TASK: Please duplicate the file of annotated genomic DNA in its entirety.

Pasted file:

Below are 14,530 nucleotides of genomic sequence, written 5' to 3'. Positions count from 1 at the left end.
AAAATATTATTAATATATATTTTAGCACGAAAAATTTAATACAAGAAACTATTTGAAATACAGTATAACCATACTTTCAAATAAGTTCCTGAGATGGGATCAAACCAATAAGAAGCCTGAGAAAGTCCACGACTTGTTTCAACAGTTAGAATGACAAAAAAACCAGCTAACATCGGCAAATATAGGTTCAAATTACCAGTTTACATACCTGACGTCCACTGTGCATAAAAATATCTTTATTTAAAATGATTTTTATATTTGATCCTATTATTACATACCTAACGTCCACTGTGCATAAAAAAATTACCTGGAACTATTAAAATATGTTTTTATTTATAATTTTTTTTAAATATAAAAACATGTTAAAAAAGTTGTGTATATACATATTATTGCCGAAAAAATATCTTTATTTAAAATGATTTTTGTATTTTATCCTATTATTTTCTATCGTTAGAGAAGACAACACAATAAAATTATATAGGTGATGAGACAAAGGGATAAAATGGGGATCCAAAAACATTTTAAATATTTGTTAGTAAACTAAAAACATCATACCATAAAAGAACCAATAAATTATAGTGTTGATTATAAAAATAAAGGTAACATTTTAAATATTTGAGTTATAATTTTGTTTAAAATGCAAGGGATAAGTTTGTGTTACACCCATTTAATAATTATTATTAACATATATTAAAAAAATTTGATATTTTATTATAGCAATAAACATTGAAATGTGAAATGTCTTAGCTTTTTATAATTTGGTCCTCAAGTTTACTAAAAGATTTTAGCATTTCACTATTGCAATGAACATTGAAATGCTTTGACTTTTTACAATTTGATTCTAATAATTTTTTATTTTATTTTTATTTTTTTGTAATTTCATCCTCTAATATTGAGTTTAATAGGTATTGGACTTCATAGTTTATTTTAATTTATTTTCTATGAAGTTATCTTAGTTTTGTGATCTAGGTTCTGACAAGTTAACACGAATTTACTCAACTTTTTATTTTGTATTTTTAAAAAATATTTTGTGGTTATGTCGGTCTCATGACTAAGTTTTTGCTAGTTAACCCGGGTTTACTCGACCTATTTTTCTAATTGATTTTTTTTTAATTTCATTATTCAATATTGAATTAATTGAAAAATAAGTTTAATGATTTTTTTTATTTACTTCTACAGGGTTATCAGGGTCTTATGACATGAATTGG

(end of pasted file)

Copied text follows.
Below are 14,530 nucleotides of genomic sequence, written 5' to 3'. Positions count from 1 at the left end.
AAAATATTATTAATATATATTTTAGCACGAAAAATTTAATACAAGAAACTATTTGAAATACAGTATAACCATACTTTCAAATAAGTTCCTGAGATGGGATCAAACCAATAAGAAGCCTGAGAAAGTCCACGACTTGTTTCAACAGTTAGAATGACAAAAAAACCAGCTAACATCGGCAAATATAGGTTCAAATTACCAGTTTACATACCTGACGTCCACTGTGCATAAAAATATCTTTATTTAAAATGATTTTTATATTTGATCCTATTATTACATACCTAACGTCCACTGTGCATAAAAAAATTACCTGGAACTATTAAAATATGTTTTTATTTATAATTTTTTTTAAATATAAAAACATGTTAAAAAAGTTGTGTATATACATATTATTGCCGAAAAAATATCTTTATTTAAAATGATTTTTGTATTTTATCCTATTATTTTCTATCGTTAGAGAAGACAACACAATAAAATTATATAGGTGATGAGACAAAGGGATAAAATGGGGATCCAAAAACATTTTAAATATTTGTTAGTAAACTAAAAACATCATACCATAAAAGAACCAATAAATTATAGTGTTGATTATAAAAATAAAGGTAACATTTTAAATATTTGAGTTATAATTTTGTTTAAAATGCAAGGGATAAGTTTGTGTTACACCCATTTAATAATTATTATTAACATATATTAAAAAAATTTGATATTTTATTATAGCAATAAACATTGAAATGTGAAATGTCTTAGCTTTTTATAATTTGGTCCTCAAGTTTACTAAAAGATTTTAGCATTTCACTATTGCAATGAACATTGAAATGCTTTGACTTTTTACAATTTGATTCTAATAATTTTTTATTTTATTTTTATTTTTTTGTAATTTCATCCTCTAATATTGAGTTTAATAGGTATTGGACTTCATAGTTTATTTTAATTTATTTTCTATGAAGTTATCTTAGTTTTGTGATCTAGGTTCTGACAAGTTAACACGAATTTACTCAACTTTTTATTTTGTATTTTTAAAAAATATTTTGTGGTTATGTCGGTCTCATGACTAAGTTTTTGCTAGTTAACCCGGGTTTACTCGACCTATTTTTCTAATTGATTTTTTTTTAATTTCATTATTCAATATTGAATTAATTGAAAAATAAGTTTAATGATTTTTTTTATTTACTTCTACAGGGTTATCAGGGTCTTATGACATGAATTGG